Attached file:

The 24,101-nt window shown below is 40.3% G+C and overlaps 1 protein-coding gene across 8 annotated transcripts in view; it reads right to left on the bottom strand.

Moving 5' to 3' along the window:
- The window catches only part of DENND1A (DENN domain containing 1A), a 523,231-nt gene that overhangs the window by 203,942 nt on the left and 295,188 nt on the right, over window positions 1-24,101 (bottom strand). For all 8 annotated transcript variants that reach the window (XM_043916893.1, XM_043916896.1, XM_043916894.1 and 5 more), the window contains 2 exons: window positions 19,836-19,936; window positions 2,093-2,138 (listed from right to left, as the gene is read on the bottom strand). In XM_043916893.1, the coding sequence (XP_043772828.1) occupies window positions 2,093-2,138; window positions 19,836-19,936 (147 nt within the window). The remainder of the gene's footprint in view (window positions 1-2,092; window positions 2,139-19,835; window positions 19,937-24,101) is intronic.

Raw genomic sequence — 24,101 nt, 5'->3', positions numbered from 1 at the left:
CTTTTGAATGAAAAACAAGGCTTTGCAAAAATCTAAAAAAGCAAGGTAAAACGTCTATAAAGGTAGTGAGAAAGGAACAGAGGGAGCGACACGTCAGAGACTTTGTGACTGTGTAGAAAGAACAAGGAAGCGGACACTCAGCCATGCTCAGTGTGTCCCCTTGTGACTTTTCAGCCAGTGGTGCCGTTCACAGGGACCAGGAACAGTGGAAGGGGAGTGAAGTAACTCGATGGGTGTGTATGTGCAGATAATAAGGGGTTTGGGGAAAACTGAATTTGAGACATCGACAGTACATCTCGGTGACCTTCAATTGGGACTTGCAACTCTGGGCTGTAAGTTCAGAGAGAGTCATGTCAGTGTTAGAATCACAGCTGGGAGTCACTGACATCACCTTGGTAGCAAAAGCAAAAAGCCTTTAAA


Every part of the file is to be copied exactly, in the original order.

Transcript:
The 24,101-nt window shown below is 40.3% G+C and overlaps 1 protein-coding gene across 8 annotated transcripts in view; it reads right to left on the bottom strand.

Moving 5' to 3' along the window:
- The window catches only part of DENND1A (DENN domain containing 1A), a 523,231-nt gene that overhangs the window by 203,942 nt on the left and 295,188 nt on the right, over window positions 1-24,101 (bottom strand). For all 8 annotated transcript variants that reach the window (XM_043916893.1, XM_043916896.1, XM_043916894.1 and 5 more), the window contains 2 exons: window positions 19,836-19,936; window positions 2,093-2,138 (listed from right to left, as the gene is read on the bottom strand). In XM_043916893.1, the coding sequence (XP_043772828.1) occupies window positions 2,093-2,138; window positions 19,836-19,936 (147 nt within the window). The remainder of the gene's footprint in view (window positions 1-2,092; window positions 2,139-19,835; window positions 19,937-24,101) is intronic.

Raw genomic sequence — 24,101 nt, 5'->3', positions numbered from 1 at the left:
CTTTTGAATGAAAAACAAGGCTTTGCAAAAATCTAAAAAAGCAAGGTAAAACGTCTATAAAGGTAGTGAGAAAGGAACAGAGGGAGCGACACGTCAGAGACTTTGTGACTGTGTAGAAAGAACAAGGAAGCGGACACTCAGCCATGCTCAGTGTGTCCCCTTGTGACTTTTCAGCCAGTGGTGCCGTTCACAGGGACCAGGAACAGTGGAAGGGGAGTGAAGTAACTCGATGGGTGTGTATGTGCAGATAATAAGGGGTTTGGGGAAAACTGAATTTGAGACATCGACAGTACATCTCGGTGACCTTCAATTGGGACTTGCAACTCTGGGCTGTAAGTTCAGAGAGAGTCATGTCAGTGTTAGAATCACAGCTGGGAGTCACTGACATCACCTTGGTAGCAAAAGCAAAAAGCCTTTAAA